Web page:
Fringe Comedy

Larry Dean

Heroes @ Monkey Barrel

Five stars

Hannah Gadsby

Assembly George Square

Four stars

Tom Allen


Four stars

Gayle Anderson

FOR THE sake of decency, I can't possibly tell you what Larry Dean was doing in Dubai, but it's a mighty memorable introduction. Fandan is confessional story-telling at its funniest. Bottle of Bru in hand, Dean gives a riotous run down of the gay stereotypes that he, as a working-class Glaswegian, fails to conform to. If there was a prize for symbolic use of a party popper, he's surely be clutching the silverware. Threaded throughout the set is the remarkable true tale of his Pret A Manger lunch date with not one, but two murderers. It's comedy gold and much like the scran, it's natural and organic. There are some skilful impersonations and accents thrown in too. His "London observational comic" is so realistic I'm half-convinced that I've reviewed his show. But it's Dean's own life, his own fears and failings that the sell-out crowd want to hear more of. His honesty comes with an extra dollop of charm. Don't let the wide-eyes fool you though, this is a carefully-crafted set. It's professional patter in the mold of both Connelly and Bridges. Chase the gay away? Nae chance. On this sort of form he should be elected spokesman for his generation.

Runs until August 27

POWERFUL, raw and at times uncomfortable to watch, Hannah Gadsby's show is comedy, but not as we know it. Like a surreal "all you can eat" deal at the virtual rib shack, I've been picking over the bones of it for days. Gadsby begins by dropping a bombshell that she's giving up stand up. Nanette will be her swansong, her final routine. By way of explanation, she takes a brilliant under-the-bonnet look at the mechanics of comedy. Jokes, she reveals are all about creating tension. The comedian creates discomfort before promptly relieving things with a punch-line. She's sick of "artificially inseminating" situations with tension. Not everything, she decides, can be fixed with a couple of funnies. That being said, she does manage to squeeze quite a few into this furious farewell. She describes coming out to her Tasmanian family, criticises the Gay Pride flag for being "too busy" and admits that her favourite sound is that of a teacup finding its place on a saucer. There's also an utterly brilliant exploration of sexism in art, with Picasso in particular coming in for some real pelters. Then things turn dark. There's chest -thumping, there's anger, there're gut-wrenching revelations before Gadsby leaves the stage. She's created the tension, now where's that joke? It's then you realise that she's no intention of delivering it.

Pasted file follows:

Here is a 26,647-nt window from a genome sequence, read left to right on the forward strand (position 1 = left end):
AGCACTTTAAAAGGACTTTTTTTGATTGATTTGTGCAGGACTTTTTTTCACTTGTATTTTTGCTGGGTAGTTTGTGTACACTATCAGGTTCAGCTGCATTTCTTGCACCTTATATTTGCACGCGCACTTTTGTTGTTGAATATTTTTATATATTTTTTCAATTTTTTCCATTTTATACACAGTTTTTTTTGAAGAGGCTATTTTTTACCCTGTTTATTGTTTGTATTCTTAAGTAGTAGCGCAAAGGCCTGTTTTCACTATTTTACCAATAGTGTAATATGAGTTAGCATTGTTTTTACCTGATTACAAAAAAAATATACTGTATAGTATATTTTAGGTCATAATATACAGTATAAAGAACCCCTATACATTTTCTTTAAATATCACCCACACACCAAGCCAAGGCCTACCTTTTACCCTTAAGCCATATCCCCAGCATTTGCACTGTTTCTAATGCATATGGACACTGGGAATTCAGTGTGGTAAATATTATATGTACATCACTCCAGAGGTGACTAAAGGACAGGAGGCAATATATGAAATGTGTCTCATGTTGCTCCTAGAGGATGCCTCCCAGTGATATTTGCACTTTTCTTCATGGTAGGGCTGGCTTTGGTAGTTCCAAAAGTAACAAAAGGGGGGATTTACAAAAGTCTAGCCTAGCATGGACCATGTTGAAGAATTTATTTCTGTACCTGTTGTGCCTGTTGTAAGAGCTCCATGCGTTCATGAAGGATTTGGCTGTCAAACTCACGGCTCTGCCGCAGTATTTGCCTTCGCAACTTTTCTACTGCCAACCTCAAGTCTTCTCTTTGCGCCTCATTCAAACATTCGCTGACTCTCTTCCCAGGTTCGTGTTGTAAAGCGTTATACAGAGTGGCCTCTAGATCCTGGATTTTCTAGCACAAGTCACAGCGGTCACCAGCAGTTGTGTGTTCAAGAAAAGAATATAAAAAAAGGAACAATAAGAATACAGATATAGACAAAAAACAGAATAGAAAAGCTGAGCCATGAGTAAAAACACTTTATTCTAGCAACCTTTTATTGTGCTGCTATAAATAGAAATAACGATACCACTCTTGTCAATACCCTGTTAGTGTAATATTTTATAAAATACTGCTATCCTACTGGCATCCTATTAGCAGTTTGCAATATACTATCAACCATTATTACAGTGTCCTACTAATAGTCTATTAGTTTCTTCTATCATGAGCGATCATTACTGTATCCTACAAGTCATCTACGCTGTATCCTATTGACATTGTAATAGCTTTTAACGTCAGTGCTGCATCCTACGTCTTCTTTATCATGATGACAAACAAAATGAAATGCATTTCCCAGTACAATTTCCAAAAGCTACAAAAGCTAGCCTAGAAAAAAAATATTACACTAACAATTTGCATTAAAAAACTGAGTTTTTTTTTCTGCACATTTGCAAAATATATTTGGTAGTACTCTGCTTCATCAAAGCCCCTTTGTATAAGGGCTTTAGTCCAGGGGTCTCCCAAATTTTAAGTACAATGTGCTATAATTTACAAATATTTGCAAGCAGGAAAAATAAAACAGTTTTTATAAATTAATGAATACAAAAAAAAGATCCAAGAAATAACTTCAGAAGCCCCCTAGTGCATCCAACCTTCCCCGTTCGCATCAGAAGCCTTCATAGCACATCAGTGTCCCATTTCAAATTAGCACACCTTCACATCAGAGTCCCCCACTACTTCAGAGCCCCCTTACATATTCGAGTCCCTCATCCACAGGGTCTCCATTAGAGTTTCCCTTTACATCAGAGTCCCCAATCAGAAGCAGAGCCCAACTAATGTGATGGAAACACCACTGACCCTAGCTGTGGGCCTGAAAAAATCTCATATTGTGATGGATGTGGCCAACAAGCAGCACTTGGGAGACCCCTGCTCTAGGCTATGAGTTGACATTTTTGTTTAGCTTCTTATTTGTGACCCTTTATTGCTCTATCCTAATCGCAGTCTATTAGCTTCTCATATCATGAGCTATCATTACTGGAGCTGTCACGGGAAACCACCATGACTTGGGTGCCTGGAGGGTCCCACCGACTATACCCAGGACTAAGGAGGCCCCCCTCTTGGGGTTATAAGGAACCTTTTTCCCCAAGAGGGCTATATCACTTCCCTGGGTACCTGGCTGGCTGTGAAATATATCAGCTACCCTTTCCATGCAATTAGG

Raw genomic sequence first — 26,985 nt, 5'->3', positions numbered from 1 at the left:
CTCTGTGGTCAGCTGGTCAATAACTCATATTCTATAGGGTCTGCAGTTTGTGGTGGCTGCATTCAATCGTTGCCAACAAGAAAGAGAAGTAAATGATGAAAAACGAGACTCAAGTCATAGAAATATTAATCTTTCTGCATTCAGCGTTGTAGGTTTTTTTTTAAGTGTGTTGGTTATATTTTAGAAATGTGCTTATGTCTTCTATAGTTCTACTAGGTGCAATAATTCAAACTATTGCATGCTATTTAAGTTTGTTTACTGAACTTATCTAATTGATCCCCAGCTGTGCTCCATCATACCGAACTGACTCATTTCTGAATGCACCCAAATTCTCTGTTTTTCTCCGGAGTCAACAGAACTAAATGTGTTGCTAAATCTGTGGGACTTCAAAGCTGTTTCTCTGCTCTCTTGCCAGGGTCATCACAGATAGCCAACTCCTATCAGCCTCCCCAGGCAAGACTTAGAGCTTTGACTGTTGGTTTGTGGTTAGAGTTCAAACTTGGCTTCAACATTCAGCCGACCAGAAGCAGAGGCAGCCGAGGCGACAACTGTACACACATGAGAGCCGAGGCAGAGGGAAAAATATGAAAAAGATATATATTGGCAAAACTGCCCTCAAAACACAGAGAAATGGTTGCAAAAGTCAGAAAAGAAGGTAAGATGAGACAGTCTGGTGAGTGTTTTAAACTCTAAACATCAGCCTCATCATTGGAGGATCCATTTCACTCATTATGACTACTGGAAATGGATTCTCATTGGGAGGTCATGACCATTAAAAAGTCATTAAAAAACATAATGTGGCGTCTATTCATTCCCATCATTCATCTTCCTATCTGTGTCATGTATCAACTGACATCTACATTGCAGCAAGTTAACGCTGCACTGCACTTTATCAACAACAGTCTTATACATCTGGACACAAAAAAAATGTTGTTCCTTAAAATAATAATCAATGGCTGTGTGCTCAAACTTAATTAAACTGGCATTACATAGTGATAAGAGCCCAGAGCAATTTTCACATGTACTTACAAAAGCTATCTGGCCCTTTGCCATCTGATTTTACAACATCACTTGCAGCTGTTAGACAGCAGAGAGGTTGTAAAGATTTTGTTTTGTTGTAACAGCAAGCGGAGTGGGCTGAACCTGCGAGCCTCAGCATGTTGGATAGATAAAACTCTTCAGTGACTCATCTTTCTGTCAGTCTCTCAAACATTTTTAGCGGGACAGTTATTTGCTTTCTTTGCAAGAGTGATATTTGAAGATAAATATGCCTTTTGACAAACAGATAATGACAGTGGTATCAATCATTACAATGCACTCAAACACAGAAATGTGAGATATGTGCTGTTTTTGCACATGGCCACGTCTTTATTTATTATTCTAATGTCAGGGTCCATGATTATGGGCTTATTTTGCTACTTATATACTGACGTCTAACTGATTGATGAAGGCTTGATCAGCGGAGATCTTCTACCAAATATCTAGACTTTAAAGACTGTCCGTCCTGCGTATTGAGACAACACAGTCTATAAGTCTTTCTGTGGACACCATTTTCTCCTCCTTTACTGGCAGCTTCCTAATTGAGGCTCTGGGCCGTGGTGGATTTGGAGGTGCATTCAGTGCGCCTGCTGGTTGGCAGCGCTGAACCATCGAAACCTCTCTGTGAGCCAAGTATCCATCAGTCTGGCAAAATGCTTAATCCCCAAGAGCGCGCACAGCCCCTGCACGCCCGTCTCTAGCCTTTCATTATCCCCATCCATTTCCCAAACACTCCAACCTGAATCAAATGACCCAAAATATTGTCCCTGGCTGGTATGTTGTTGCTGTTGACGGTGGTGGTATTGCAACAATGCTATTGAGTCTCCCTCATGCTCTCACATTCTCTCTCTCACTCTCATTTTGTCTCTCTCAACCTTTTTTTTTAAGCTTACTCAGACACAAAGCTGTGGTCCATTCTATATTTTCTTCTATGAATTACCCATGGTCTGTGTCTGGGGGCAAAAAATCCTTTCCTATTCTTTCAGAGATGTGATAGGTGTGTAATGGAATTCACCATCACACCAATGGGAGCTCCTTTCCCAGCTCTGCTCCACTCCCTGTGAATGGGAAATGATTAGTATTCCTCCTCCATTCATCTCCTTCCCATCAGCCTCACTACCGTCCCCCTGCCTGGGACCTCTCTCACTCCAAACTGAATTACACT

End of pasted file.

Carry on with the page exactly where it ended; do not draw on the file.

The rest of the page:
Runs until August 27

FEW people carry off synthetic toadying like Tom Allen. He welcomes each and every audience member to his show with a limp handshake and a bored smile. Imagine Uriah Heep dressed by Armani. This is Allen's tenth Fringe and he's brought along a trademark bitchy and bespoke show. Absolutely is a suave, silk-gowned saunter through suburbia. Living back at home with his parents has made him both nasty and nostalgic – it proves to be a brilliantly funny combination. There's a memorable impersonation of a primary teacher in mid-meltdown. Increasingly frantic, increasingly non-PC. More finger chewing than finger painting, it's a gold star winning performance. There are memories too of old-school birthday celebrations with their paltry party bags and put-upon mothers. But it's during his conversations with the audience that Allen really shines. He cranks up the acid drop with a pick 'n' mix of put-downs. It's what his fans have been waiting for and he doesn't disappoint. A middle-aged businesswoman on a gap year is shown no mercy. Who knew you could create a filthy analogy from Les Mis?

Run until August 27